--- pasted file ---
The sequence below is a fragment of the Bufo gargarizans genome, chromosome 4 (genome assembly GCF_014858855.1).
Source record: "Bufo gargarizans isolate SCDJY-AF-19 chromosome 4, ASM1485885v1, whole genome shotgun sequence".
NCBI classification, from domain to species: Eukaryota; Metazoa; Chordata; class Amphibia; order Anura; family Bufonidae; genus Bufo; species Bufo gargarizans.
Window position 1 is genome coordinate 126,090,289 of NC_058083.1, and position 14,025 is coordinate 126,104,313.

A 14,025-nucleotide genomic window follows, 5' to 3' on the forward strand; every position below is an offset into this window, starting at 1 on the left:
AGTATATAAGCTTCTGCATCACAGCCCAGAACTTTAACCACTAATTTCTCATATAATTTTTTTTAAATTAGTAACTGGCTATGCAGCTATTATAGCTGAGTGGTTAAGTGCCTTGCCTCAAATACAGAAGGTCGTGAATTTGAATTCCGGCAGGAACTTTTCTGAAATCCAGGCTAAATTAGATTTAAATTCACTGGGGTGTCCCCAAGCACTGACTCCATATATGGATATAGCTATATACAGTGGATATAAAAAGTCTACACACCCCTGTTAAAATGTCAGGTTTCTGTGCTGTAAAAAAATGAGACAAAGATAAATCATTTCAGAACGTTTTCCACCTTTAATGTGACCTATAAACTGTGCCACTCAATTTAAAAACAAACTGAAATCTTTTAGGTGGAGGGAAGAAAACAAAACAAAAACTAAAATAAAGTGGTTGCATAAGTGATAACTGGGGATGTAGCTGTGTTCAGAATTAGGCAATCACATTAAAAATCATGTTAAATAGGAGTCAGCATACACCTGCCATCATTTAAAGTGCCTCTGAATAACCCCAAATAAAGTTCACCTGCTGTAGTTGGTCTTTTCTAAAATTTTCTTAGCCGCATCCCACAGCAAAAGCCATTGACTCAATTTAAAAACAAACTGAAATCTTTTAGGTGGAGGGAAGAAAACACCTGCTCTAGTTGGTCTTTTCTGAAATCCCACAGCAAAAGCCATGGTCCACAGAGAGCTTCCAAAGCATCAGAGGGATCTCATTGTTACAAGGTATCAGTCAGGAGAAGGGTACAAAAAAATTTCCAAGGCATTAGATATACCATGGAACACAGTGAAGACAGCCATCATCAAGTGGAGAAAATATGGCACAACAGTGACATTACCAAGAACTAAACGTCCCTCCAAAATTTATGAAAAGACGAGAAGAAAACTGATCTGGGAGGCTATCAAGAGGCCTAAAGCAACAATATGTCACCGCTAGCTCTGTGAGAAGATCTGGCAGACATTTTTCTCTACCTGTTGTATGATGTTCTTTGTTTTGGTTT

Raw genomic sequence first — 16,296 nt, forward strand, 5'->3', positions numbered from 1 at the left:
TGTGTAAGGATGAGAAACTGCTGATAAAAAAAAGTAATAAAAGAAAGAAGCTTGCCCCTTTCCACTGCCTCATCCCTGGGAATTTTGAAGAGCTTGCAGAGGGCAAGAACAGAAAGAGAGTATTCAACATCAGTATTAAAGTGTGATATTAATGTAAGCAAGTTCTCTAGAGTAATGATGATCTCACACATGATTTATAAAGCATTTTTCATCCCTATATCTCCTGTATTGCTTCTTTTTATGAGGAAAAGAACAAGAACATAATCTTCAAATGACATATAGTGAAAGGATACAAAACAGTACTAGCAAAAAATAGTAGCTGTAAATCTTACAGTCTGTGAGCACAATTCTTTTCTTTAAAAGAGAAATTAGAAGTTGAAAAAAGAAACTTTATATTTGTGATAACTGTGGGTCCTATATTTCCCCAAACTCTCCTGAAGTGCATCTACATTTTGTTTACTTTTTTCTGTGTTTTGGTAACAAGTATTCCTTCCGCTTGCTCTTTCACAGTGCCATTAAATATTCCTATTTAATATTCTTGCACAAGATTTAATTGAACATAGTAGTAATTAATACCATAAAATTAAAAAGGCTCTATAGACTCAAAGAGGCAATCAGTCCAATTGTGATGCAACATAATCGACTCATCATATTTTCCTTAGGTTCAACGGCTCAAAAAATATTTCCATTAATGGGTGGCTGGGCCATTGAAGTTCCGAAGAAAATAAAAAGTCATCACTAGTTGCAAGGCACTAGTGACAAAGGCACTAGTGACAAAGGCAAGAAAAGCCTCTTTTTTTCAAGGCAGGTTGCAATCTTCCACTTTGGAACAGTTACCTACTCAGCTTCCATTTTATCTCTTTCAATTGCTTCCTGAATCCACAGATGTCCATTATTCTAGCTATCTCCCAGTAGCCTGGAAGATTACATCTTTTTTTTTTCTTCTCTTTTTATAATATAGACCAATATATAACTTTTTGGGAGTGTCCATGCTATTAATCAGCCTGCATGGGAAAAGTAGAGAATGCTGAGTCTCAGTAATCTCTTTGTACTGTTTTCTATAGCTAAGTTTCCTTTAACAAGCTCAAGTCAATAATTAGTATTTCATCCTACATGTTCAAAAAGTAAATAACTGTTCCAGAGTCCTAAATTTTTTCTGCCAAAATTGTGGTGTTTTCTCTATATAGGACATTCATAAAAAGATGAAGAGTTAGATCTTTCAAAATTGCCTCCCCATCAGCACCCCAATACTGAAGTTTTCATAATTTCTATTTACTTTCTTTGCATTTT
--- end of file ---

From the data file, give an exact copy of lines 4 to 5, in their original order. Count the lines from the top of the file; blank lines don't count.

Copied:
Window position 1 is genome coordinate 126,090,289 of NC_058083.1, and position 14,025 is coordinate 126,104,313.

A 14,025-nucleotide genomic window follows, 5' to 3' on the forward strand; every position below is an offset into this window, starting at 1 on the left: